frequently asked questions
What is digital radio?
Digital radio is radio broadcast in digital format as opposed to radio broadcast in analogue format. The process of adding audio information to a radio wave is known technically as modulation.
There are two analogue methods of modulation:
How can I listen to Digital Radio?
There are a number of different ways to listen to Digital Radio:
What is Digital Radio Switchover?
Digital offers opportunities for radio to innovate and grow. The increased capacity of digital allows for more content and functionality, connecting radio with listeners in new and exciting ways.
The government is committed to a digital future for radio, and believes a switchover process is the best method to deliver a transition to digital radio. In July 2010, the government launched the Digital Radio Action Plan to ensure that if, or when, the market is ready for a switchover it can be delivered in a way that will protect the needs of listeners, and result in a radio industry suitable for a digital age.
The government’s Digital Radio Action Plan sets out criteria that must be met before a digital radio switchover can be announced.
The criteria are:
Why is there a need to switch to Digital Radio?
FM has reached the limit of its capabilities and radio needs to move forward into a digital future in the same way as many other forms of media.
When will the Digital Radio Switchover happen?
There is no date set for the digital radio switchover yet, and the government has announced that once a switchover date is confirmed a further two years will pass before the actual switchover takes place.
What will happen to my favourite stations after the Switchover?
It is proposed that all national stations will move to broadcasting only on digital. It is expected that regional and large local commercial stations are expected to be digital-only, whilst smaller and community stations will remain on FM. All national, regional and local BBC stations will also move to broadcasting only on digital. AM services will either move to FM or become digital only.
What are the benefits of Digital Radio?
A greater choice of stations: Digital radio allows more information to be sent in the same spectrum. This enables broadcasters to fit more stations into the same space, which in turn creates more choice for the listener.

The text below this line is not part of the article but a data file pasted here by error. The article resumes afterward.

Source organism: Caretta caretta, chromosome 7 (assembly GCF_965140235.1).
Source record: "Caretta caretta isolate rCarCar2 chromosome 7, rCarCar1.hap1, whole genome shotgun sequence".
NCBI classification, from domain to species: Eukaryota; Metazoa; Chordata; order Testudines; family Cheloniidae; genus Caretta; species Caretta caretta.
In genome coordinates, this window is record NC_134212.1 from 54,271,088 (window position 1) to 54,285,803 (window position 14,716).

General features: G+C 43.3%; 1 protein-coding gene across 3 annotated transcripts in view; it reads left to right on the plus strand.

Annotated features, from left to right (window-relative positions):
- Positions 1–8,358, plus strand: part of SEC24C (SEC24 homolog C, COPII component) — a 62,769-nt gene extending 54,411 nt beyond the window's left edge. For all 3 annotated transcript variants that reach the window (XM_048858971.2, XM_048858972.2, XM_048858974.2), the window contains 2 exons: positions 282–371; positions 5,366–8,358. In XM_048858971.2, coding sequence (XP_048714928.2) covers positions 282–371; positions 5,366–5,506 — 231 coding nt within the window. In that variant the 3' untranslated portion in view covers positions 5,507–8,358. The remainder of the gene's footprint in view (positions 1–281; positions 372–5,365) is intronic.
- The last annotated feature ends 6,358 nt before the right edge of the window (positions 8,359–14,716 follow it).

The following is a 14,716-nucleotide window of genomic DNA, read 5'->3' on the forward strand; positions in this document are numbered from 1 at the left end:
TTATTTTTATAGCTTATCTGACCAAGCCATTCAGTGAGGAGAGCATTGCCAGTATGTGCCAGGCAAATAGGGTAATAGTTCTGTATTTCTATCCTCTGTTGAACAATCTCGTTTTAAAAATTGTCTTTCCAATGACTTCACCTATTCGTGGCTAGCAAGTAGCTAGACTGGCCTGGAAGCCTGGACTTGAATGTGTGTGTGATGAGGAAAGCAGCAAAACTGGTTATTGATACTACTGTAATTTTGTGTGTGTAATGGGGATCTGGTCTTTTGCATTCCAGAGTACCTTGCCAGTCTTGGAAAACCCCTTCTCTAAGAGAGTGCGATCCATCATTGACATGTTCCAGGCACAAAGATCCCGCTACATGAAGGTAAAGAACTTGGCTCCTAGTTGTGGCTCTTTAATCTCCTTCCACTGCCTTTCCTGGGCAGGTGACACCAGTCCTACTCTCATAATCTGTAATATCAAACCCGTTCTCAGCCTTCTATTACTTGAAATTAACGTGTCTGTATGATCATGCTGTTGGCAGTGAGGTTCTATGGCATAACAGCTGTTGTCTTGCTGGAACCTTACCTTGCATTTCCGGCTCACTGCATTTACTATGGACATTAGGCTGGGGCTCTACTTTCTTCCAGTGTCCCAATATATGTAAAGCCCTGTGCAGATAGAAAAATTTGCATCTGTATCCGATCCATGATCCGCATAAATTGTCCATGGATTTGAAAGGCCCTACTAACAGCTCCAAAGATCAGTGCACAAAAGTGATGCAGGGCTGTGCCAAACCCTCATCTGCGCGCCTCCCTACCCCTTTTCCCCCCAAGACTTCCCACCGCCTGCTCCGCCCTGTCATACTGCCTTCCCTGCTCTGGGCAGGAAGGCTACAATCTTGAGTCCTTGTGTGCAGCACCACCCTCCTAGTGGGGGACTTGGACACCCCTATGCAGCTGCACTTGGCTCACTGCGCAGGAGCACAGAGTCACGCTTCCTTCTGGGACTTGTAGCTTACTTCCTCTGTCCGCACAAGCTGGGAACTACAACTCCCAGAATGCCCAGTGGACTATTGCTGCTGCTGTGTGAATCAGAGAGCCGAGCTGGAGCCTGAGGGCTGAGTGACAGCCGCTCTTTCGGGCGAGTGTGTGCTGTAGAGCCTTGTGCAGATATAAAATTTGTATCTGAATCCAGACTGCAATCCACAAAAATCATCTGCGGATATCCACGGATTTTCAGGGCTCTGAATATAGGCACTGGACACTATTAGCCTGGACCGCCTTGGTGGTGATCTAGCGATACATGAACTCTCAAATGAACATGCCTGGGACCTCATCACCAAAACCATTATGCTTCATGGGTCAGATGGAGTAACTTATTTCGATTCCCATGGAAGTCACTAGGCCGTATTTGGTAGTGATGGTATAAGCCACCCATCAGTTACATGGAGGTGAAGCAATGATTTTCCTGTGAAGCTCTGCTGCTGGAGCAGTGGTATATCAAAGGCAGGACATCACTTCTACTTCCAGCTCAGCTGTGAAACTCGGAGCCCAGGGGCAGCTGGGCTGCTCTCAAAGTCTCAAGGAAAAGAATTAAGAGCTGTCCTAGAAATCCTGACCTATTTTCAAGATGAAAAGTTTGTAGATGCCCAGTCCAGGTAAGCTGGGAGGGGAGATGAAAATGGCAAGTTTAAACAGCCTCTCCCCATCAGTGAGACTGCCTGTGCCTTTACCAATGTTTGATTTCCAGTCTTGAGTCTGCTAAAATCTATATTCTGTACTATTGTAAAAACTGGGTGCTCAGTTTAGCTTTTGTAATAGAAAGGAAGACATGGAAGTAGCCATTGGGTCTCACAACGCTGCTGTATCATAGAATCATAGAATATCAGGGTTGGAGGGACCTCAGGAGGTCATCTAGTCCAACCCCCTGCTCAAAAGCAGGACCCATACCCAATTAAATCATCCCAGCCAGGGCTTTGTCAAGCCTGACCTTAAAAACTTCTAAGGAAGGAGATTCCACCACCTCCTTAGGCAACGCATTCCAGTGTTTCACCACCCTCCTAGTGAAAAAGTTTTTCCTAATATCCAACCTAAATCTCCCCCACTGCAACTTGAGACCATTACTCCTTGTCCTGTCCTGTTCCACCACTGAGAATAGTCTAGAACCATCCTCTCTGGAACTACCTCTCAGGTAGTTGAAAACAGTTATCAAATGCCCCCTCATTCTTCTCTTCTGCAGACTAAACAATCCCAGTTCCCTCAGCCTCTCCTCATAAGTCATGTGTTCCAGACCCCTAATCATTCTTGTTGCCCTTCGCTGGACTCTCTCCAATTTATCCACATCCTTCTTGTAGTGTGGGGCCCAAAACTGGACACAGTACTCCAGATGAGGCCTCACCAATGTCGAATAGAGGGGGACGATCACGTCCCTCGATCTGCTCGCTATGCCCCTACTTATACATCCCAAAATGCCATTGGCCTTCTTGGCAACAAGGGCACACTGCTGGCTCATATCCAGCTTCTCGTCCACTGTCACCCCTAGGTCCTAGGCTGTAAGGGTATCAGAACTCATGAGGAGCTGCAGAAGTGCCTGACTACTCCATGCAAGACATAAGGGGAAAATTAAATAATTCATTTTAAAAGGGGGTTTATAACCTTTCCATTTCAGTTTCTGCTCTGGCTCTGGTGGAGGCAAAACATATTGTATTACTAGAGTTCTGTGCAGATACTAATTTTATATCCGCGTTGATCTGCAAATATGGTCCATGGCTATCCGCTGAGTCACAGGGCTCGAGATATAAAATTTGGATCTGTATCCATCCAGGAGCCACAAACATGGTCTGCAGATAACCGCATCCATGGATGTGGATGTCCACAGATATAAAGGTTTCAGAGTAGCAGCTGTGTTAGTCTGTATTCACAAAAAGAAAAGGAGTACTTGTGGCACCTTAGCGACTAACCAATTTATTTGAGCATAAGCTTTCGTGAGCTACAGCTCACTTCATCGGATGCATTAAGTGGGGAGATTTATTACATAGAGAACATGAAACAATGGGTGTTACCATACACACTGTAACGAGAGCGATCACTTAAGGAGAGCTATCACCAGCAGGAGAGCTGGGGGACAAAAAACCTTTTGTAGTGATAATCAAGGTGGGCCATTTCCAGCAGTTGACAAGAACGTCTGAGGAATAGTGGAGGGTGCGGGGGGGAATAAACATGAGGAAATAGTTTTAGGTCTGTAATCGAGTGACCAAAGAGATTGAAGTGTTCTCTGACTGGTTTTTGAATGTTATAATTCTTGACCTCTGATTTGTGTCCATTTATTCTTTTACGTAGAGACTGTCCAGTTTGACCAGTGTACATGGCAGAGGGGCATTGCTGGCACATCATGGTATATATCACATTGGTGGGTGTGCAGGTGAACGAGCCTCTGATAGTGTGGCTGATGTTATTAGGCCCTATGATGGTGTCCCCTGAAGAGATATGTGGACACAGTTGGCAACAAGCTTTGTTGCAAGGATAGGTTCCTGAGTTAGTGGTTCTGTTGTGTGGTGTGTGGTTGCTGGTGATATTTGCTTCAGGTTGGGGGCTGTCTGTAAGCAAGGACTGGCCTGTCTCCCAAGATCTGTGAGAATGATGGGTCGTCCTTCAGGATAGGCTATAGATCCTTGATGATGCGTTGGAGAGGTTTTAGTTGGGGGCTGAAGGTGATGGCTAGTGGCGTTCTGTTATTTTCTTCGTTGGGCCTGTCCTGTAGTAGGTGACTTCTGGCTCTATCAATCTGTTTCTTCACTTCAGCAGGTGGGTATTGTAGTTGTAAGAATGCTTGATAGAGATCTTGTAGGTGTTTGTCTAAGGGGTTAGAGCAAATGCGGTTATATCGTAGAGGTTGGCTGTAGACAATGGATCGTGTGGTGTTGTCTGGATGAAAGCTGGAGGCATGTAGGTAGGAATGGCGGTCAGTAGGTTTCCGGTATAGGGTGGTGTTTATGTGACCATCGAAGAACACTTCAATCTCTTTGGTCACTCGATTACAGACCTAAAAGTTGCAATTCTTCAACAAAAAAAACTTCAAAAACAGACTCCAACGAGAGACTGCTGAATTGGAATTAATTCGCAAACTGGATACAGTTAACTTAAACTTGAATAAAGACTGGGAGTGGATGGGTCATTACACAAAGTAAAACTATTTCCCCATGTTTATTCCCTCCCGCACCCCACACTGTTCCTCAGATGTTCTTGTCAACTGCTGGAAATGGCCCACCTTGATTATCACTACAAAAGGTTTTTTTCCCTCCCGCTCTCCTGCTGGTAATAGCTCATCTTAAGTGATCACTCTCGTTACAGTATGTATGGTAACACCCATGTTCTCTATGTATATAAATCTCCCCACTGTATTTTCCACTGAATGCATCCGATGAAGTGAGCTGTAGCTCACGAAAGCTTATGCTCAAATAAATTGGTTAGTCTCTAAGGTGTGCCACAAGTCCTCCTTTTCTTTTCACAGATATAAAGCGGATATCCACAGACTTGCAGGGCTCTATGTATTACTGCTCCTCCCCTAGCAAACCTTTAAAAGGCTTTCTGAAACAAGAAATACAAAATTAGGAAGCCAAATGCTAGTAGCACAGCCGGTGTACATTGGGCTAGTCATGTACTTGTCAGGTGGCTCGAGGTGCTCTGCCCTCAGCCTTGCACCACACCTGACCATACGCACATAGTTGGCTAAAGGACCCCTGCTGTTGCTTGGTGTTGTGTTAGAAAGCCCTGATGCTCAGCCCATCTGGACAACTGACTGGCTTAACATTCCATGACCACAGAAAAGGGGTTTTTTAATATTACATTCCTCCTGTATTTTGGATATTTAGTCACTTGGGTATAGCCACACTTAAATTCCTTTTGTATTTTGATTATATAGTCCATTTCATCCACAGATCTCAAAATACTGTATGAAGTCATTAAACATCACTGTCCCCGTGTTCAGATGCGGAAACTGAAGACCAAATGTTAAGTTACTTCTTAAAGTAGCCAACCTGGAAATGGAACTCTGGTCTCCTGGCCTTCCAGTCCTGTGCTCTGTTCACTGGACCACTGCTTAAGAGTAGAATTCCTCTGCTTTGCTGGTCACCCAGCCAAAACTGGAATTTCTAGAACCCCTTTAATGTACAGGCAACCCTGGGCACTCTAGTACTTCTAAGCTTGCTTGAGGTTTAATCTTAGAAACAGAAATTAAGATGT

Additional information: DAB stations can display additional data such as the name of the track currently playing, or details of the radio station.
Pause & rewind facility: Some DAB radios are capable of pausing, rewinding and recording live radio
Are there any disadvantages?
Who is making the decisions about the Digital Radio Switchover?
The Secretary of State for the Department of Culture, Media and Sport, Maria Miller will ultimately make the decisions regarding the Digital Radio Switchover.
There are four advisory groups who are feeding into the decision making process.
The Consumer Expert Group (CEG) has been appointed by the DCMS Minister Ed Vaizey to advise him on a consumer view of switchover issues. The Chair is Roger Darlington and the Vice-Chair is Gretel Jones.
What is happening with DAB radios in vehicles?
In 2013 there has been a huge growth in the number of new vehicles which come with DAB radio as standard. In the first quarter of 2013 there were 215,000 cars sold with digital radio as standard which represents a 70% growth since the first quarter of 2012. This growth reflects a major shift in the policy of leading vehicle manufacturers who have committed to fitting digital radio as standard.
Ed Vaizey, Minister for Culture, Communications and the Creative Industries, says: “More than a third of all new cars are now rolling out of the factory with a digital radio fitted as standard. It is great to see the car industry embracing digital radio and provide drivers with the full range of stations now available. More and more manufacturers are switching to digital and by the end of the year the majority of new cars should be fitted with digital radios.”